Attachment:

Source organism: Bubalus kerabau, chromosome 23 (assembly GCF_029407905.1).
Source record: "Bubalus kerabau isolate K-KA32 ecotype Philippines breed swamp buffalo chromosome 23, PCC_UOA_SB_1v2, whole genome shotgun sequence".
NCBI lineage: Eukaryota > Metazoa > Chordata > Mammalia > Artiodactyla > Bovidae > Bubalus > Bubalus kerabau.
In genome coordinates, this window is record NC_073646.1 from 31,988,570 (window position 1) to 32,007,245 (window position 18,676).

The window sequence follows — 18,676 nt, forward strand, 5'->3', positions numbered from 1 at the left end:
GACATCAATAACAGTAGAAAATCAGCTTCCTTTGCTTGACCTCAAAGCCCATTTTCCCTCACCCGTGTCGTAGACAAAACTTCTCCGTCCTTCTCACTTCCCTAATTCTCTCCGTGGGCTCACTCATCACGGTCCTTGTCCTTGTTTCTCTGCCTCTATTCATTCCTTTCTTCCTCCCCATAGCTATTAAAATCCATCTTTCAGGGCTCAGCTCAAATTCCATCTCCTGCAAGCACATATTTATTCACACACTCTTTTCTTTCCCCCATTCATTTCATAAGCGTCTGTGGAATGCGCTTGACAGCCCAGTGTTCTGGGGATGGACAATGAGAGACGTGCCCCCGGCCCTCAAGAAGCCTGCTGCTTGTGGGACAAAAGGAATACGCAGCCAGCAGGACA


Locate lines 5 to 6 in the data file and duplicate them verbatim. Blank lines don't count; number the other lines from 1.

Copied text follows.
The window sequence follows — 18,676 nt, forward strand, 5'->3', positions numbered from 1 at the left end:
GACATCAATAACAGTAGAAAATCAGCTTCCTTTGCTTGACCTCAAAGCCCATTTTCCCTCACCCGTGTCGTAGACAAAACTTCTCCGTCCTTCTCACTTCCCTAATTCTCTCCGTGGGCTCACTCATCACGGTCCTTGTCCTTGTTTCTCTGCCTCTATTCATTCCTTTCTTCCTCCCCATAGCTATTAAAATCCATCTTTCAGGGCTCAGCTCAAATTCCATCTCCTGCAAGCACATATTTATTCACACACTCTTTTCTTTCCCCCATTCATTTCATAAGCGTCTGTGGAATGCGCTTGACAGCCCAGTGTTCTGGGGATGGACAATGAGAGACGTGCCCCCGGCCCTCAAGAAGCCTGCTGCTTGTGGGACAAAAGGAATACGCAGCCAGCAGGACA